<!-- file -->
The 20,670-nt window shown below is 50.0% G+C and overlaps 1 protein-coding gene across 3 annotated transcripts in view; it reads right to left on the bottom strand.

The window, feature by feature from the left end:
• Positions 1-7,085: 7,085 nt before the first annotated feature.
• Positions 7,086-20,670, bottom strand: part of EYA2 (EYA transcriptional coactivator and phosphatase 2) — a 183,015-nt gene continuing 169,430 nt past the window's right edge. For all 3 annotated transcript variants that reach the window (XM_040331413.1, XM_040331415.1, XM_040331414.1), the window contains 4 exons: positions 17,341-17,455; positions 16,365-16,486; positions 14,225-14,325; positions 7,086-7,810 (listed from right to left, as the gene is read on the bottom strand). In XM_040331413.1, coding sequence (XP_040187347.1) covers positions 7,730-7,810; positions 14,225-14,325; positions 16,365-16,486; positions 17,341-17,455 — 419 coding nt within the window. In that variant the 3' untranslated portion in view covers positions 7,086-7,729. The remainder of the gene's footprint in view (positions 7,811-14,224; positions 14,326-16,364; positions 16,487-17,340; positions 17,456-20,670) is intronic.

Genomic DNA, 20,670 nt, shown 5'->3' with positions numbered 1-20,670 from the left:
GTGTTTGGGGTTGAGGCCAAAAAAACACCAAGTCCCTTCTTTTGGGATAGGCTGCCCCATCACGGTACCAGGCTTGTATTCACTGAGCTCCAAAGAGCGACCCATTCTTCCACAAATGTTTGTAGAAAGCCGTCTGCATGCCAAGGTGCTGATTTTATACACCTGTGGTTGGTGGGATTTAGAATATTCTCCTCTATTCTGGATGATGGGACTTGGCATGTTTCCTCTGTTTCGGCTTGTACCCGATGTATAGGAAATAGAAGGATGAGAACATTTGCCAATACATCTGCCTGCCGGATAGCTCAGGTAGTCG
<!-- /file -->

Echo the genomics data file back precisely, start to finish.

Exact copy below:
The 20,670-nt window shown below is 50.0% G+C and overlaps 1 protein-coding gene across 3 annotated transcripts in view; it reads right to left on the bottom strand.

The window, feature by feature from the left end:
• Positions 1-7,085: 7,085 nt before the first annotated feature.
• Positions 7,086-20,670, bottom strand: part of EYA2 (EYA transcriptional coactivator and phosphatase 2) — a 183,015-nt gene continuing 169,430 nt past the window's right edge. For all 3 annotated transcript variants that reach the window (XM_040331413.1, XM_040331415.1, XM_040331414.1), the window contains 4 exons: positions 17,341-17,455; positions 16,365-16,486; positions 14,225-14,325; positions 7,086-7,810 (listed from right to left, as the gene is read on the bottom strand). In XM_040331413.1, coding sequence (XP_040187347.1) covers positions 7,730-7,810; positions 14,225-14,325; positions 16,365-16,486; positions 17,341-17,455 — 419 coding nt within the window. In that variant the 3' untranslated portion in view covers positions 7,086-7,729. The remainder of the gene's footprint in view (positions 7,811-14,224; positions 14,326-16,364; positions 16,487-17,340; positions 17,456-20,670) is intronic.

Genomic DNA, 20,670 nt, shown 5'->3' with positions numbered 1-20,670 from the left:
GTGTTTGGGGTTGAGGCCAAAAAAACACCAAGTCCCTTCTTTTGGGATAGGCTGCCCCATCACGGTACCAGGCTTGTATTCACTGAGCTCCAAAGAGCGACCCATTCTTCCACAAATGTTTGTAGAAAGCCGTCTGCATGCCAAGGTGCTGATTTTATACACCTGTGGTTGGTGGGATTTAGAATATTCTCCTCTATTCTGGATGATGGGACTTGGCATGTTTCCTCTGTTTCGGCTTGTACCCGATGTATAGGAAATAGAAGGATGAGAACATTTGCCAATACATCTGCCTGCCGGATAGCTCAGGTAGTCG